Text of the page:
The cost of work disability due to rheumatoid arthritis is substantial to both individuals and society. Approximately one third of people with rheumatoid arthritis will leave employment prematurely. Several studies over the past two decades have identified risk factors for work disability, and recent literature suggests increasing interest in ways to assess work limitations and offer interventions to prevent work loss.
Work disability results from a complex interaction of characteristics of individuals, the nature of their work, and their environment, including the physical workplace, policies related to work accommodation, and interpersonal relationships. Practitioners need tools to help identify patients experiencing limitations in the workplace and at risk for permanent work disability. Two new tools show promise in this area. Although there is general agreement that vocational assessment and intervention should occur early in the course of rheumatoid arthritis, evidence for vocational rehabilitation is sadly lacking. A recent systematic review identified only six studies, all uncontrolled, but suggestive of beneficial effects.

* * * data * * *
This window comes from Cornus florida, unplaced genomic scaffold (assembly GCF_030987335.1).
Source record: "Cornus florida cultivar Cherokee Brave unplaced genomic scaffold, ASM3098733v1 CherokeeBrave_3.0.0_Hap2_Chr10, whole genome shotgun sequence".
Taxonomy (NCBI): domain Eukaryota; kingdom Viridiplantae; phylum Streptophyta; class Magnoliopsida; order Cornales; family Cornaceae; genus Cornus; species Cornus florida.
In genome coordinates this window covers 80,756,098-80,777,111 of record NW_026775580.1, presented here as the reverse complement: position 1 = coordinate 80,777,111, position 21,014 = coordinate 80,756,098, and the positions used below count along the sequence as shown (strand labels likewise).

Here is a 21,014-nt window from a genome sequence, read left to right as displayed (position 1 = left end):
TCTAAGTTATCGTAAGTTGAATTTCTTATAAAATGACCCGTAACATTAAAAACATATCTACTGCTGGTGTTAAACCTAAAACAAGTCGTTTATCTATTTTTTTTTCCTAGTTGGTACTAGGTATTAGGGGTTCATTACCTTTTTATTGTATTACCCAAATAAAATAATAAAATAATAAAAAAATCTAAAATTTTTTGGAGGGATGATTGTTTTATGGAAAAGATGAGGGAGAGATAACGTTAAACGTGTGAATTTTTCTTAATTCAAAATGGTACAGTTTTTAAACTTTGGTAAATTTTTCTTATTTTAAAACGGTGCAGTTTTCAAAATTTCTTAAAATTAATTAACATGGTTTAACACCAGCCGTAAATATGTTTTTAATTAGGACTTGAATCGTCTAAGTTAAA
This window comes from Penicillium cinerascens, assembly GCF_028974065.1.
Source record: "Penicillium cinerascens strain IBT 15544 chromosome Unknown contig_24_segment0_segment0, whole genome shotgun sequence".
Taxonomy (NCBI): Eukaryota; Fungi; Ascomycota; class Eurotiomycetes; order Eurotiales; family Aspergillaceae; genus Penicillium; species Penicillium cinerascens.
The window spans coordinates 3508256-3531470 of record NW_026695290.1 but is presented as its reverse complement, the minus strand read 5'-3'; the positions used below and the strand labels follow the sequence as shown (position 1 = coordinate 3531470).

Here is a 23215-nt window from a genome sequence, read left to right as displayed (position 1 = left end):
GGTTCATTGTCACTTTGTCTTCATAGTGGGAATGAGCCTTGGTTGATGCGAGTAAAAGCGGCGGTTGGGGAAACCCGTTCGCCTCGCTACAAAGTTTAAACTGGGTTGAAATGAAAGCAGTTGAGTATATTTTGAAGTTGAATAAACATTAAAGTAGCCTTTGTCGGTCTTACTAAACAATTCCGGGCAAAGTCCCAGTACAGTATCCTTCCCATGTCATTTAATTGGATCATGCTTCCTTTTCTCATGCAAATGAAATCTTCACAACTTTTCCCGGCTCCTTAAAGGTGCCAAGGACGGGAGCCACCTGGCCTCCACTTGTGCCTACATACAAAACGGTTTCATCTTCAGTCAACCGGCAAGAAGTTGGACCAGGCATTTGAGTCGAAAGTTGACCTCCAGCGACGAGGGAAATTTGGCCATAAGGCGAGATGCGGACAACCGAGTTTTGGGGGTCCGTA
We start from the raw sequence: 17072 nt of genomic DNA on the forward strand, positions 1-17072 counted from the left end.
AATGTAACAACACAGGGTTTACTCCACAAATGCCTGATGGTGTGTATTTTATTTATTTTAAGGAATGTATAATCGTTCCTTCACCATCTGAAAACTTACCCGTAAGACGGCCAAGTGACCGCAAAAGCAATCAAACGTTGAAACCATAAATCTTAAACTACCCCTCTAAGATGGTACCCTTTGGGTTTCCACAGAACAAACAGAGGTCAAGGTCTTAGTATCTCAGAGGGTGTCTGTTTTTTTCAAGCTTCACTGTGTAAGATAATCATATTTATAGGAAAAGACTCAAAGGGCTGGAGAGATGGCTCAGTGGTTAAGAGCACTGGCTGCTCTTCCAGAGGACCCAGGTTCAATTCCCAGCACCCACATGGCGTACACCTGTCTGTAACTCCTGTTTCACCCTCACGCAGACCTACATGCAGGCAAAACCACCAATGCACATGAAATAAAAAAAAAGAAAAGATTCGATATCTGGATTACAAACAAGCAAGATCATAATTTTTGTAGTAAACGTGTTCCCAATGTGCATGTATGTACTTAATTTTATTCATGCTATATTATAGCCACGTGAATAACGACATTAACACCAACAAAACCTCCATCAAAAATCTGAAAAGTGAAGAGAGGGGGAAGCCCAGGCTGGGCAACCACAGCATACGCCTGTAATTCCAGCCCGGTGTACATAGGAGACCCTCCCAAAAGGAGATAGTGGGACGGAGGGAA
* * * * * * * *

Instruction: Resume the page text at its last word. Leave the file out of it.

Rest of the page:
Assessment of possible work limitations and potential for vocational rehabilitation should be considered in the evaluation of employed patients and those wishing to work. Further development and evaluation of work retention and return-to-work programs for people with rheumatoid arthritis is required.
The University of British Columbia and Research Scientist, The Arthritis Research Centre of Canada, Vancouver, Canada
Correspondence to Catherine L. Backman, The University of British Columbia School of Rehabilitation Sciences, T325-2211 Wesbrook Mall, Vancouver, BC V6T 2B5 Canada
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